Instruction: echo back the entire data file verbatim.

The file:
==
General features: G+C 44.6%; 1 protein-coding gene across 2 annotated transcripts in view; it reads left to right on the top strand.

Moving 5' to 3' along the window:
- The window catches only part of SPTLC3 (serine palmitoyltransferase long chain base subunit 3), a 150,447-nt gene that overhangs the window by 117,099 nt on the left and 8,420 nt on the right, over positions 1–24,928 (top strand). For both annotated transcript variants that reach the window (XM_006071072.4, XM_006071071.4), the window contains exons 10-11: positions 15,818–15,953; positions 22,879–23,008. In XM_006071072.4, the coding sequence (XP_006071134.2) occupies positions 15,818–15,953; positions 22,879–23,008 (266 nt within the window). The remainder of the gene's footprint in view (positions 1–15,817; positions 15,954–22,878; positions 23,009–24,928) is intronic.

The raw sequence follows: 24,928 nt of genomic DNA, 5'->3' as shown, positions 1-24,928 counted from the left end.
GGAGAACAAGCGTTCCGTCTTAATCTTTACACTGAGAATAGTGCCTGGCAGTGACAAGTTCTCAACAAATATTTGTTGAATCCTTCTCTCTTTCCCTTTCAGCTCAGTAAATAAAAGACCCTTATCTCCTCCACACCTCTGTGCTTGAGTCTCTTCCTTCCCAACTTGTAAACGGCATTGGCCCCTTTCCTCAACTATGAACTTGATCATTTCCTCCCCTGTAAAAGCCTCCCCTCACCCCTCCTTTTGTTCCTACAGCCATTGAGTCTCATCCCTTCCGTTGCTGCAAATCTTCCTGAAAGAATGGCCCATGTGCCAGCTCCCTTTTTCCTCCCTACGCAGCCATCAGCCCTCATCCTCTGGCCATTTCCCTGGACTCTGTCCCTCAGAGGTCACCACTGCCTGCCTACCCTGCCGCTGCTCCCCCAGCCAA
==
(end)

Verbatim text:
General features: G+C 44.6%; 1 protein-coding gene across 2 annotated transcripts in view; it reads left to right on the top strand.

Moving 5' to 3' along the window:
- The window catches only part of SPTLC3 (serine palmitoyltransferase long chain base subunit 3), a 150,447-nt gene that overhangs the window by 117,099 nt on the left and 8,420 nt on the right, over positions 1–24,928 (top strand). For both annotated transcript variants that reach the window (XM_006071072.4, XM_006071071.4), the window contains exons 10-11: positions 15,818–15,953; positions 22,879–23,008. In XM_006071072.4, the coding sequence (XP_006071134.2) occupies positions 15,818–15,953; positions 22,879–23,008 (266 nt within the window). The remainder of the gene's footprint in view (positions 1–15,817; positions 15,954–22,878; positions 23,009–24,928) is intronic.

The raw sequence follows: 24,928 nt of genomic DNA, 5'->3' as shown, positions 1-24,928 counted from the left end.
GGAGAACAAGCGTTCCGTCTTAATCTTTACACTGAGAATAGTGCCTGGCAGTGACAAGTTCTCAACAAATATTTGTTGAATCCTTCTCTCTTTCCCTTTCAGCTCAGTAAATAAAAGACCCTTATCTCCTCCACACCTCTGTGCTTGAGTCTCTTCCTTCCCAACTTGTAAACGGCATTGGCCCCTTTCCTCAACTATGAACTTGATCATTTCCTCCCCTGTAAAAGCCTCCCCTCACCCCTCCTTTTGTTCCTACAGCCATTGAGTCTCATCCCTTCCGTTGCTGCAAATCTTCCTGAAAGAATGGCCCATGTGCCAGCTCCCTTTTTCCTCCCTACGCAGCCATCAGCCCTCATCCTCTGGCCATTTCCCTGGACTCTGTCCCTCAGAGGTCACCACTGCCTGCCTACCCTGCCGCTGCTCCCCCAGCCAA